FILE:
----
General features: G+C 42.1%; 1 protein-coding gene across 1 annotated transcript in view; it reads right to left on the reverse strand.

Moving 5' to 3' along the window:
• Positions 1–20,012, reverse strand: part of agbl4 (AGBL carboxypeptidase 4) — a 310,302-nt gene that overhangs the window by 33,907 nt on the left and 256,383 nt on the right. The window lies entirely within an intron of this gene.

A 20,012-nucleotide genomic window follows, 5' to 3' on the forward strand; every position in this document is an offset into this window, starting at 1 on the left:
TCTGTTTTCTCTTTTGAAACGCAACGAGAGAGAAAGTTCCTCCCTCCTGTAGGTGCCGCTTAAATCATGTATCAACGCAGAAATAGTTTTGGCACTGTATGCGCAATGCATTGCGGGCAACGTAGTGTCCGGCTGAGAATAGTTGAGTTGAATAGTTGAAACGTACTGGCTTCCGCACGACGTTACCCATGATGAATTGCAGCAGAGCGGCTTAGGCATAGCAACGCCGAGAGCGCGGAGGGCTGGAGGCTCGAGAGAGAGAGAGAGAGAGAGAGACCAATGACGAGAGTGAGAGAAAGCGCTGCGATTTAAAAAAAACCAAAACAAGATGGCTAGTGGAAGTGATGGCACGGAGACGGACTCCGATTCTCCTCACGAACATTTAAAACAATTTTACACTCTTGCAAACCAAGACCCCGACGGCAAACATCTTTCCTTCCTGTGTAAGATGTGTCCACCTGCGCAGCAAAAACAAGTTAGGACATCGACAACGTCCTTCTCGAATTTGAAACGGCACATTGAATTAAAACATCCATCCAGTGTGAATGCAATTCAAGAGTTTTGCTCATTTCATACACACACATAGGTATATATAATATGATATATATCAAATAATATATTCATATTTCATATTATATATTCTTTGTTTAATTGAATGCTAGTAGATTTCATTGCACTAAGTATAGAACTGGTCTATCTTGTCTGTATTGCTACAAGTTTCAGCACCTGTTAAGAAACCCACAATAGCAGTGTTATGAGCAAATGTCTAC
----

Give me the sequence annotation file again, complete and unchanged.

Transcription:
General features: G+C 42.1%; 1 protein-coding gene across 1 annotated transcript in view; it reads right to left on the reverse strand.

Moving 5' to 3' along the window:
• Positions 1–20,012, reverse strand: part of agbl4 (AGBL carboxypeptidase 4) — a 310,302-nt gene that overhangs the window by 33,907 nt on the left and 256,383 nt on the right. The window lies entirely within an intron of this gene.

A 20,012-nucleotide genomic window follows, 5' to 3' on the forward strand; every position in this document is an offset into this window, starting at 1 on the left:
TCTGTTTTCTCTTTTGAAACGCAACGAGAGAGAAAGTTCCTCCCTCCTGTAGGTGCCGCTTAAATCATGTATCAACGCAGAAATAGTTTTGGCACTGTATGCGCAATGCATTGCGGGCAACGTAGTGTCCGGCTGAGAATAGTTGAGTTGAATAGTTGAAACGTACTGGCTTCCGCACGACGTTACCCATGATGAATTGCAGCAGAGCGGCTTAGGCATAGCAACGCCGAGAGCGCGGAGGGCTGGAGGCTCGAGAGAGAGAGAGAGAGAGAGAGACCAATGACGAGAGTGAGAGAAAGCGCTGCGATTTAAAAAAAACCAAAACAAGATGGCTAGTGGAAGTGATGGCACGGAGACGGACTCCGATTCTCCTCACGAACATTTAAAACAATTTTACACTCTTGCAAACCAAGACCCCGACGGCAAACATCTTTCCTTCCTGTGTAAGATGTGTCCACCTGCGCAGCAAAAACAAGTTAGGACATCGACAACGTCCTTCTCGAATTTGAAACGGCACATTGAATTAAAACATCCATCCAGTGTGAATGCAATTCAAGAGTTTTGCTCATTTCATACACACACATAGGTATATATAATATGATATATATCAAATAATATATTCATATTTCATATTATATATTCTTTGTTTAATTGAATGCTAGTAGATTTCATTGCACTAAGTATAGAACTGGTCTATCTTGTCTGTATTGCTACAAGTTTCAGCACCTGTTAAGAAACCCACAATAGCAGTGTTATGAGCAAATGTCTAC